According to the Environmental Working Group, one of the highest carbon footprints of all foods is beef. Choose grass-fed beef when possible. Growing grass to feed the animal requires less energy than growing grain— and no pesticides and excessive water are involved. Another bonus is that grass-fed beef packs more omega-3 fatty acids, vitamins A and E, all with fewer calories.
Check your local farmers market and CSA farms as more farmers are offering grass-fed and hormone-free beef, poultry and pork. Visit localharvest.org for farmer markets and farms near you. If you have a smartphone, download the Locavore or Farmstand app for markets, recipes and events happening at your local market.
Not only will you be supporting local growers but you’ll be eating healthier fruits, veggies and beef. The average ride for food is 1,500-3,00 miles versus the 150-300 miles for locally produced food! Reduce pollution and eat food at its nutritional peak by buying local. Don’t forget to take your reusable shopping bags to the market or wherever you go shopping.
Catch of the day
Which types of seafood are sustainable, low in mercury and other toxins as well as better for the earth? That’s a loaded question, when you’re short on time and buying groceries. The United States has stricter safety rules and environmental rules than most other countries. A sea of information is found easily at Fishwatch.gov. Download the Seafood Watch app for recommendations on buying ocean-friendly seafood and sushi in your region of the United States. The app will give you a “Best Choice,” “Good Alternative,” and “Avoid,” option.
The jumbo bag of asparagus at the warehouse store seemed like a good idea at the time. Your intentions were to cook and freeze it but most of it rotted in the veggie drawer. The United Nations estimates that one-third of the world’s food goes to landfills or the garbage disposal and the United States is the top offender. Unfortunately, we are conditioned to steer away from slightly bruised foods or parts of the food that are in fact, edible. We’re slowly getting back to what our ancestors did — eating everything edible whether it is produce or meat. For instance, the beet greens can be cooked down and braised with pears. My personal favorite to use all of the broccoli is to eat the stems. Just peel off the outer level and they are a tender and tasty treat to add to the broccoli flower or eat on their own. Another good example is when you are trimming a beef tenderloin. Instead of discarding the smaller pieces not suitable for the fillet, use them for beef pepper steak over rice. Check out Foodshift.net for more ideas.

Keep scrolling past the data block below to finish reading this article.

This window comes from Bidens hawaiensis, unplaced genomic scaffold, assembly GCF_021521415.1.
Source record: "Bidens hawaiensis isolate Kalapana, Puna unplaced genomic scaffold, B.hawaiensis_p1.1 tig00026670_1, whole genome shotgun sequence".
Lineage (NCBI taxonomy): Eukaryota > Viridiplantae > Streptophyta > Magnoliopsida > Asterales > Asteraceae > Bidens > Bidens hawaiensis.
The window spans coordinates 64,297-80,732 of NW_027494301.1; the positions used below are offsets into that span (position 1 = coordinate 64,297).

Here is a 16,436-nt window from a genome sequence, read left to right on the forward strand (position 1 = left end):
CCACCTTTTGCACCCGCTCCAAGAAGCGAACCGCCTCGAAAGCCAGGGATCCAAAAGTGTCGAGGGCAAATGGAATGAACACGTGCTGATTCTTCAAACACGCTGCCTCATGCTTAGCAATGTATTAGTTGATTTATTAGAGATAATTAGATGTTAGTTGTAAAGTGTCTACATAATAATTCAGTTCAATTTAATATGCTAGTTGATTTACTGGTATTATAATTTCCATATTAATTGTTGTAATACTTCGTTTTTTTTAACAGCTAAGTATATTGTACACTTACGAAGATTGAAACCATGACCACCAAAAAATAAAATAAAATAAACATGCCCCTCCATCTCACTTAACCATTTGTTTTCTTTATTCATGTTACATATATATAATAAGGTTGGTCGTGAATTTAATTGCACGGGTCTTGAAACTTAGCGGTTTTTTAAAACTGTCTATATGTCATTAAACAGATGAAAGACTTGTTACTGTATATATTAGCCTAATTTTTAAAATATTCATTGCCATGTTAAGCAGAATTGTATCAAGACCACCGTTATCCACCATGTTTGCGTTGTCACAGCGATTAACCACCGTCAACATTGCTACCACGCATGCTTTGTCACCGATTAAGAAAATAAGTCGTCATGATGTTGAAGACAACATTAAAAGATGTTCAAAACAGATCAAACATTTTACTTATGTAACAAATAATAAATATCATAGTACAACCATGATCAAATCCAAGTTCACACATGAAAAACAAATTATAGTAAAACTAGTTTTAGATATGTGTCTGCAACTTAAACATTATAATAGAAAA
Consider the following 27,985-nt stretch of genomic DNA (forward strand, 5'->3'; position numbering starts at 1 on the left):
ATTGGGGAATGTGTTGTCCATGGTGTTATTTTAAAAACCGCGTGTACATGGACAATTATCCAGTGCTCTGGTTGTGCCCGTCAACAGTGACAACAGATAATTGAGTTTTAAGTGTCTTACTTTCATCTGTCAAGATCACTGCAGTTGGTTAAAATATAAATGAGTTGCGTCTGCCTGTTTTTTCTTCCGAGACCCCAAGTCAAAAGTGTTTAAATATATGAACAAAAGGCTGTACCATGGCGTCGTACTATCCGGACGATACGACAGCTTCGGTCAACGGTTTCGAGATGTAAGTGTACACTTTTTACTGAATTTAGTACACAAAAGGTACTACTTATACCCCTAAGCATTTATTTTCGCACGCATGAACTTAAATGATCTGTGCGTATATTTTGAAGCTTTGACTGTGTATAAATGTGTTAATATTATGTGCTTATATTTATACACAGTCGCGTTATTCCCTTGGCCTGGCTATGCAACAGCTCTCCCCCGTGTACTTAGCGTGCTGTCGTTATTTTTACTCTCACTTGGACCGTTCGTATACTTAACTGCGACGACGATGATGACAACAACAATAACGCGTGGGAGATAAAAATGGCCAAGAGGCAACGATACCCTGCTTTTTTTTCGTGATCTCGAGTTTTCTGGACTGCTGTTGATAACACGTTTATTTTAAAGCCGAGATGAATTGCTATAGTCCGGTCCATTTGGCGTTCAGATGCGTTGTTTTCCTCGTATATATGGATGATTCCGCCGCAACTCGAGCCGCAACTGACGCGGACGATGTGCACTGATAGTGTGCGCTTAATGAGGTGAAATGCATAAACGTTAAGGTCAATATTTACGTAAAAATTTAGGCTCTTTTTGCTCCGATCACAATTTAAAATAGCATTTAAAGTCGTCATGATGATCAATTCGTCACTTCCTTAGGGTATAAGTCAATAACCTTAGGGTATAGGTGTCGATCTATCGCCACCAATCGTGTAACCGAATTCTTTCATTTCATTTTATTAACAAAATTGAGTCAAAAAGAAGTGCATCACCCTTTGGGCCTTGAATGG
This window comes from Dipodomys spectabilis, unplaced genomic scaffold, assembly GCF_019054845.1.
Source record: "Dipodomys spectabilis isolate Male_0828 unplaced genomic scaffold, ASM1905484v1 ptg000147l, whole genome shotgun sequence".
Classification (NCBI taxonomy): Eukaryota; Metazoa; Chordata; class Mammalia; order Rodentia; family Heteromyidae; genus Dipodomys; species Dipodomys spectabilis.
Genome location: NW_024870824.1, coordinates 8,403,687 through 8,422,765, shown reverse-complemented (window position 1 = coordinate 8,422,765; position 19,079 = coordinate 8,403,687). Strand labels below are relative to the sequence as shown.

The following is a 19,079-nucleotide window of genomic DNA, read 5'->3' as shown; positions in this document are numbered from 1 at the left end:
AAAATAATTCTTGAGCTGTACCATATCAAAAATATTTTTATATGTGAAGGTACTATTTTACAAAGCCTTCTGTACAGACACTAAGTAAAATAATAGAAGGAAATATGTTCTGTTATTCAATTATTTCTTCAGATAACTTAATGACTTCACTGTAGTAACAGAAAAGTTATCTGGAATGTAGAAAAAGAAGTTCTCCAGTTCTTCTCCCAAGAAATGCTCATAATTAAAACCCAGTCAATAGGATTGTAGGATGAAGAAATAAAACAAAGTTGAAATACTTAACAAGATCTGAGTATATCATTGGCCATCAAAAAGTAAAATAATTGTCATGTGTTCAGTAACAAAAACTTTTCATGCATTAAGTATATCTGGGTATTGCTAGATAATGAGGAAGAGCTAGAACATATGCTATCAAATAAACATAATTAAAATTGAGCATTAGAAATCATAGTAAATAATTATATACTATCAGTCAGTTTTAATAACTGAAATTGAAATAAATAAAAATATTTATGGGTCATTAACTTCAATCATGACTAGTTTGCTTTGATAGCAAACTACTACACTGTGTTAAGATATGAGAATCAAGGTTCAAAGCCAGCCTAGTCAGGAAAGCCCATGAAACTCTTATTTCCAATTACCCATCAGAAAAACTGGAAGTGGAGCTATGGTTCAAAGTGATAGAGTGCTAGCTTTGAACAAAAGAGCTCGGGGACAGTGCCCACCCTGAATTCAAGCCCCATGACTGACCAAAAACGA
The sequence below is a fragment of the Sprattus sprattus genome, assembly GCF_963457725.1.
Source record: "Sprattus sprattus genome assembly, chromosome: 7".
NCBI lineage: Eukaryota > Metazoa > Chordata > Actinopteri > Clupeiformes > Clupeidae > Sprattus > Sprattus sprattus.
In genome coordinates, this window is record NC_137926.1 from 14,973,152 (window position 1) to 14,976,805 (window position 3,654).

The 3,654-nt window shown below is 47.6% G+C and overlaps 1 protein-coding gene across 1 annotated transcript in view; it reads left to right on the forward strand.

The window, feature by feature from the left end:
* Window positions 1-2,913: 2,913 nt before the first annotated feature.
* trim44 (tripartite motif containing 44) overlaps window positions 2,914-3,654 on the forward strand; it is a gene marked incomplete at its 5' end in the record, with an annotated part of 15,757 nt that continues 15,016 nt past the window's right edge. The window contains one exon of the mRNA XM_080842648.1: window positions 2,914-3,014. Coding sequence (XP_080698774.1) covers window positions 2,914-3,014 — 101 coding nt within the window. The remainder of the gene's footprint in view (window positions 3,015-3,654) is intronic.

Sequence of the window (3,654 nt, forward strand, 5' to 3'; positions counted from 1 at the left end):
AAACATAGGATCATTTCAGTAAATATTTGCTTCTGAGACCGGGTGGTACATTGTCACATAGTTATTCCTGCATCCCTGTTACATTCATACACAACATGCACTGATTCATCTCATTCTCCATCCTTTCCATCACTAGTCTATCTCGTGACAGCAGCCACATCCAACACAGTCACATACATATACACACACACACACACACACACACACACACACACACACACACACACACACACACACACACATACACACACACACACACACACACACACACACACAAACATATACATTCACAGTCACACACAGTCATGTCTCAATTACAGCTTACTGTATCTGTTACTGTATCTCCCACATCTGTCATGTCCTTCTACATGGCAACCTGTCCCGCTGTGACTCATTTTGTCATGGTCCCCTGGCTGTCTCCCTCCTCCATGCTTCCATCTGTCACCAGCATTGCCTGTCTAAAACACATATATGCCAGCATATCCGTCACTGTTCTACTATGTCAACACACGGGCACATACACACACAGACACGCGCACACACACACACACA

BPA-free bottle that is. Some food containers and bottles contain bisphenol A (BPA), a chemical now associated with obesity, insulin resistance, reproductive abnormalities and brain and behavior problems to name a few. Plastics marked with numbers make it easy to reference which is the safest. Numbers 1,2,4 and 5 are reportedly free of BPA and recyclable, while numbers 3,6 and 7 should be avoided as they are potentially harmful and difficult to recycle. Opt for reusable containers for you water or coffee. Besides the health and earth-friendly benefits, bringing your own mug to the coffee shop could yield a discount.
Clean up your act
Once you’re done eating the catch-of-the-day, save water and run a full load of dishes in the dishwasher. The California Energy Commission reports that a fully loaded dishwasher requires 37 percent less water than hand washing. Skip the rinse hold setting as this will take more energy to heat the water. For more ideas to celebrate Earth Day, April 22, visit earthday.org.
Lisa Marie Metzler is a certified personal trainer and freelance writer. She loves to spend a sunny afternoon at the farm market buying and sampling fresh produce and chatting with the growers.